Note: Last week I presented the notion of how to convince leadership that culture change is necessary. The next step is to systematize and integrate culture (emotion) with strategic planning (logic). Enjoy. As always, you can find all my blog posts from 2013 to the present on my website at http://stevemarshallassociates.com/steves-blog/
Talk is Cheap!
I find that once the need for change is announced within an organization or company, the initial reaction is fear and dread; "Am I going to lose my job?" The second reaction/question is, "Why?" Then, as it starts to sink in and, if a cogent explanation is offered as to who, why, when, where, how, etc., the next sentiment expressed is, "Sure, change their department, but leave mine alone?"
Sounds kind of funny, but it brings up a good point; most people in the workplace are focused on their own needs and not those of the greater organization. (NOTE: Next week I will delve into the concept and the crucial need for teamwork in the workplace). But, all of the above brings us to the origin of the above reactions - emotion. As I mentioned last week, change is constant; the weather changes, the seasons change, the world changes, and we change (we age). Ironically, human engineering is structured physiologically to seek homeostasis (no change)! As a result, when the notion of change is introduced into the work environment, it upsets the biological foundation of us humans.
How Do We Get Past this Hard-Wired Cognitive Dissonance?
Let's be real now; what we are really talking about here is "FRIGHT" - one of the three primal emotions that have been with us since the first humans walked upright. (The other two figure in here, too; "FIGHT" and "FLIGHT".) Think about how we deal with fright; we can fight or we can flee; or we can, with practice, training, and habit, overcome fright when there are clear steps to follow toward an end point or destination. How else could soldiers charge into potentially fatal confrontations with others that have a different opinion? Training and practice can lead to systematizing emotion when humans are placed under duress and possible loss of their own life.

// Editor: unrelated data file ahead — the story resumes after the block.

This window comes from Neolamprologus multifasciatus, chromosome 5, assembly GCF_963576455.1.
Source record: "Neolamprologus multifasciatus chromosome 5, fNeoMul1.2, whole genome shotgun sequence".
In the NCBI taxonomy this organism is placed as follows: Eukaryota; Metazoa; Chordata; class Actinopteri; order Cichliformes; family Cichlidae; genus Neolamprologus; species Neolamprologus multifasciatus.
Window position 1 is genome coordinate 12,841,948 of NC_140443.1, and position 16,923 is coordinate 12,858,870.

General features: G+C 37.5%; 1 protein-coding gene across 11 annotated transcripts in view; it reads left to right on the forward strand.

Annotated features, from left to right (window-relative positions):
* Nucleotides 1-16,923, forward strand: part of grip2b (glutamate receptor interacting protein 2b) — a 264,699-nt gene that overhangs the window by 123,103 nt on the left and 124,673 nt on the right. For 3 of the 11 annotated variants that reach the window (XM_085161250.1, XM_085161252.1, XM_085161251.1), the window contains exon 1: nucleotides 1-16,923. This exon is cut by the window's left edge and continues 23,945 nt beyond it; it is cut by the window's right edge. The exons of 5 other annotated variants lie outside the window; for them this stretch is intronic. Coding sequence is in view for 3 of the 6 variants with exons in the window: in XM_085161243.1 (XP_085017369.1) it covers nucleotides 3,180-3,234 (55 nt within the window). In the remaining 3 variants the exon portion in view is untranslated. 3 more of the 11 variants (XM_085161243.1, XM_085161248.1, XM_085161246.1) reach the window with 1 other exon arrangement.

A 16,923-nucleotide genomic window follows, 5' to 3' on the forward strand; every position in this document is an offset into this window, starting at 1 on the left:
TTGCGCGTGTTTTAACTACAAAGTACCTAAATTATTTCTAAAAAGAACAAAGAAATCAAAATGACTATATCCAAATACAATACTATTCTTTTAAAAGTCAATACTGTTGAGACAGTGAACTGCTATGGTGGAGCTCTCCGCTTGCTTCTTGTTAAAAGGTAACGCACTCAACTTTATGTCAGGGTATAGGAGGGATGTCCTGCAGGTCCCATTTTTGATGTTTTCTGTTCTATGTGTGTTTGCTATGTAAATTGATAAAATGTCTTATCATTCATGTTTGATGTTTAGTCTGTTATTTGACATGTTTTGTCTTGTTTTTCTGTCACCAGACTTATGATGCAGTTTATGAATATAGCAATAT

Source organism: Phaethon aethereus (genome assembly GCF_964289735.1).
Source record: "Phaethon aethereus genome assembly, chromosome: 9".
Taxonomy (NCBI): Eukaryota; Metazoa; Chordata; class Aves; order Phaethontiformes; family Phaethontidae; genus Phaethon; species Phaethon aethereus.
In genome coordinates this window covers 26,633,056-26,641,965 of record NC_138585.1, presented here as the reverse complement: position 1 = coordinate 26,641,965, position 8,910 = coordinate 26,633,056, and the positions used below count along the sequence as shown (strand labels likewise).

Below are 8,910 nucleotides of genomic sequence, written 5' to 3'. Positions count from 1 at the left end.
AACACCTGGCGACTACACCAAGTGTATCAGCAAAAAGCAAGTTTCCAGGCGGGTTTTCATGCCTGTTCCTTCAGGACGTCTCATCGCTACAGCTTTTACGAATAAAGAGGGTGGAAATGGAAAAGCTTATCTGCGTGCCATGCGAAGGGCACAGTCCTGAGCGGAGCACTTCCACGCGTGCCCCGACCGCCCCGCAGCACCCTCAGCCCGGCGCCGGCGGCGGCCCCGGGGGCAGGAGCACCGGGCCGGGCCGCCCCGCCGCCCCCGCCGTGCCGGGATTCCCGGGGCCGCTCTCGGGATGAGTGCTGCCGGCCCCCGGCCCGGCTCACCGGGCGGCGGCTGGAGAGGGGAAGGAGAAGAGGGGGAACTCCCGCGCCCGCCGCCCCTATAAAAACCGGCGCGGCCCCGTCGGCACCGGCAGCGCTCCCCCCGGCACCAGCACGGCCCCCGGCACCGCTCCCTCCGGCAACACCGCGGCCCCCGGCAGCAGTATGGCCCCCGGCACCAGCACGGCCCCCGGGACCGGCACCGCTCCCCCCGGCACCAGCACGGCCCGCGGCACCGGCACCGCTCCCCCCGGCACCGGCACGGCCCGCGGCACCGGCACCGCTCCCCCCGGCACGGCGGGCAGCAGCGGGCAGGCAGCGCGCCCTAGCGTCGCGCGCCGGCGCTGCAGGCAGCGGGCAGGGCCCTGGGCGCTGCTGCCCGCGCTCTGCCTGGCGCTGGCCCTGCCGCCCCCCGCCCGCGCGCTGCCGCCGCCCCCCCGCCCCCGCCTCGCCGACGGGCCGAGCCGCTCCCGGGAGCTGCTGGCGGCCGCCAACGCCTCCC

We Aren't in Armed Conflict Situations in Our Workplace - Then What?
Very few of us are regularly placed in situations when the potential for loss of life or limb is present (hopefully!). I suggest that we move the same process described above to the concept of culture and strategic planning. By systematizing culture change in an orderly fashion and charted in a step-by-step manner within a strategic plan, we can alleviate much of the fear that is associated with changing culture.
How Do We Measure It?
Peter Drucker once said, "What gets measured, gets improved." How then do we measure something as amorphous as culture and any change associated with same? Lots of ways. Take, for example, a medical group I worked with a few years ago. They established some very high level outcomes for culture change in the areas of:
- Enhanced teamwork;
- Respecting everyone's personal worth;
- Friendly atmosphere;
- Opportunities for growth; and,
They then established milestones and leading and lagging metrics for each of these desired outcomes:
- Enhanced teamwork - team-building as a leading metric and a staff satisfaction survey as a lagging metric;
- Respecting everyone's personal worth - creating an idea bowl as a leading metric and an exit interview as a lagging metric;
- Friendly atmosphere - employee training as a leading metric and patient and staff satisfactions surveys as a lagging metric;
- Opportunities for growth - incentives for leading and staff meetings and exit interview data as lagging; and,
- Competitive compensation - market comps for leading and compensation breakdown and staff retention as lagging.
The last steps involve assigning staff responsibilities for each of the above, linkage to other objectives in the overall plan, resources needed, risks if these factors didn't happen and potential mitigation for same.
This works - try it and see!
Next week: Creating Serious Teamwork